Dr. Greg Hess will step away as president at Wabash College after Commencement this coming May. (Courtesy Wabash College)
When I left the office yesterday afternoon to take my customary pre-meeting snooze, I did not really have much of a notion about what I wanted to write about this week.
Every once in a while, though, something will drop into my lap; and this one came to me as a surprise. I will turn the focus toward my alma mater once again for this post.
Yesterday, the college and its board of trustees announced that President Greg Hess would be stepping down from his post at the conclusion of the school year in May.
I have seen a flow of well-wishes from fellow alumni and other acquaintances thanking Hess and his wife, Lora, for their commitment to Wabash during the past six years.
The class of 2017 was his first, and as such I have been a witness (at times a fly on the wall, other times not so much) to Dr. Hess' leadership both as a student and as an alumnus. I think it would be appropriate to say - just as it's been with me and Wabash as a whole sometimes - that there have been points of frustration on this front.
I once labeled his ambitions to grow the college as out of touch. President Hess has not shied away from the idea that Wabash is like a "city on the hill," as he once declared in a Chapel Talk in September of 2016. My brooding cynicism once asked whether he and his administration, at its heart, "got" what makes Wabash unique, as well as relevant.
My faith in him and his colleagues' leadership was dealt a real blow after Austin Weirich committed suicide. Students and parents criticized his administration for seeming to address this tragedy through damage control, rather than a united campus.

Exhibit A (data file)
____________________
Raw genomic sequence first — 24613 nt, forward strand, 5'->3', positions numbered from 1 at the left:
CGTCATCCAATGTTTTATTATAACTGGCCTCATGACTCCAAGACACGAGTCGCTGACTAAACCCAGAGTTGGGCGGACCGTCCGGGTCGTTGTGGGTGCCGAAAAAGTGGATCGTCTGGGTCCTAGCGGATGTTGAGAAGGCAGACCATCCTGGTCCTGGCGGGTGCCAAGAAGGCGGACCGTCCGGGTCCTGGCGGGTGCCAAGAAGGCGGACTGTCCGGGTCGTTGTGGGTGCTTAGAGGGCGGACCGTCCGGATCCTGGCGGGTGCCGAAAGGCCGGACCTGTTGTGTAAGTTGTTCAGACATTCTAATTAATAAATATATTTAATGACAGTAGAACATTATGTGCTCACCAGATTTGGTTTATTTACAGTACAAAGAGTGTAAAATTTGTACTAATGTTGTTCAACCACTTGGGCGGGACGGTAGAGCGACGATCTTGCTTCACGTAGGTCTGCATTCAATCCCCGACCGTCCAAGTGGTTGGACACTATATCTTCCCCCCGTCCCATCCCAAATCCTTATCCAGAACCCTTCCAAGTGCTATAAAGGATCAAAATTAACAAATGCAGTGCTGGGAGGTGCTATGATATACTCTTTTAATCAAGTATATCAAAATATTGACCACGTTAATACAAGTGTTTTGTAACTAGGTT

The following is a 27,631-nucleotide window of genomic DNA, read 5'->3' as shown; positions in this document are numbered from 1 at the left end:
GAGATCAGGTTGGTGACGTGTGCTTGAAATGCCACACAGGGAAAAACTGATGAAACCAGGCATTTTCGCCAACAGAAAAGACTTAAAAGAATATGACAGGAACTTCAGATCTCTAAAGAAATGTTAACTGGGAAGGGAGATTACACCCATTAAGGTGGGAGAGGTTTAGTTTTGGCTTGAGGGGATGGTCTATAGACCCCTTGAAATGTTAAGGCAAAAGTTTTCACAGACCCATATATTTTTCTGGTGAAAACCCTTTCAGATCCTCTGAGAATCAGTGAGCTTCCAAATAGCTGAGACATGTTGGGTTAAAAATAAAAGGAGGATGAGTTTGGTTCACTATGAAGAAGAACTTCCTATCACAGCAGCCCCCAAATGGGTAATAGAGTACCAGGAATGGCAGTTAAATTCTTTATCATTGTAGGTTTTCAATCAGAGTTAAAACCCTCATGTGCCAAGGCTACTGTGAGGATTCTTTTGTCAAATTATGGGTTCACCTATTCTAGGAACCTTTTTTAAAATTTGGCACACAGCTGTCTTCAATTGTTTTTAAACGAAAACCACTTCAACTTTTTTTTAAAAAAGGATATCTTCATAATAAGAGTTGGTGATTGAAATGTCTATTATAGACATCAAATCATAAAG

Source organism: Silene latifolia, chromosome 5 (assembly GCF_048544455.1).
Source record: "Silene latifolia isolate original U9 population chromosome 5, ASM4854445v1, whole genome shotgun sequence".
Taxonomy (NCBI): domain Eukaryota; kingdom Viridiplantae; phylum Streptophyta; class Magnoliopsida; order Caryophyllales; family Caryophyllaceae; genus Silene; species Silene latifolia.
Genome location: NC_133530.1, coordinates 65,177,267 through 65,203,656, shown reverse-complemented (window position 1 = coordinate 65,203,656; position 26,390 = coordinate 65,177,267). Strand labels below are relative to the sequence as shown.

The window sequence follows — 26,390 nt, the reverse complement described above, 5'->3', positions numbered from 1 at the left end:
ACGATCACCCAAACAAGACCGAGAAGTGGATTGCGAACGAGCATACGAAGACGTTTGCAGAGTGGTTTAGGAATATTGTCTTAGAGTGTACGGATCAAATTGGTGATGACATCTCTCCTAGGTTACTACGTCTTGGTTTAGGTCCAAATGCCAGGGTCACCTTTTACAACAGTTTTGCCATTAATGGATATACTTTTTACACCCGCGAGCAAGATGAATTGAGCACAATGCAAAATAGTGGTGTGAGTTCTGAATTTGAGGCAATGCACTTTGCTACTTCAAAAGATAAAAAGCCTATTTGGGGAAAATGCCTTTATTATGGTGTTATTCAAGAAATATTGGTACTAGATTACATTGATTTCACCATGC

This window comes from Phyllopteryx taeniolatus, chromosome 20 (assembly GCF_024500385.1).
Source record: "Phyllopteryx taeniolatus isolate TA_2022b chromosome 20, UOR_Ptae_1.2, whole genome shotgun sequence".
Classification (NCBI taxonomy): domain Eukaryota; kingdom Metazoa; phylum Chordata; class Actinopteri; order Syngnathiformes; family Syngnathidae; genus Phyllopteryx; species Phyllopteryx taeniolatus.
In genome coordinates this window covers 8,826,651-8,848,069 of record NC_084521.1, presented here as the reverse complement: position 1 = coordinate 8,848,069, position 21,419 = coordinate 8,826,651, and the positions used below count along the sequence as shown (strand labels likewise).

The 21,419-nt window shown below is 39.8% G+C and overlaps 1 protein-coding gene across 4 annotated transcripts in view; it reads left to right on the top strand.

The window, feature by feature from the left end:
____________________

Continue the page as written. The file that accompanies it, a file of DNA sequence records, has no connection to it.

President Hess has taken his stride despite these contentions, and I now view his intentions in a more objective light. He was brought to Wabash to help build a strong foundation both structurally and financially. The consensus may be he has done both. I think he did understand what the college needed to thrive into the uncertain future.
I say all of this knowing I can't remember him being unwilling to have a conversation with me, or to either say "Hello" or just nod his head when our paths have crossed.
Dr. Hess will leave Wabash as Dr. Mark McCoy will also be leaving DePauw. He himself has been through a trial by fire, and I still wish him the best with the hope that the campus community doesn't shut him out. Though I don't have a very close relationship with him, Dr. McCoy has been gracious toward me in our passings-by.
May the same remain between Dr. Hess and I as he moves into his new career phase.
His Four Gets Not to Forget - Get to Work, Get Involved, Get to Bed and Get Help - still resonate. The College will continue with an eye on stability and opportunities for students. President Hess has been driving this mission through the ups and downs.
I thank him for his vision and service to Wabash, and I will wish him the best of luck.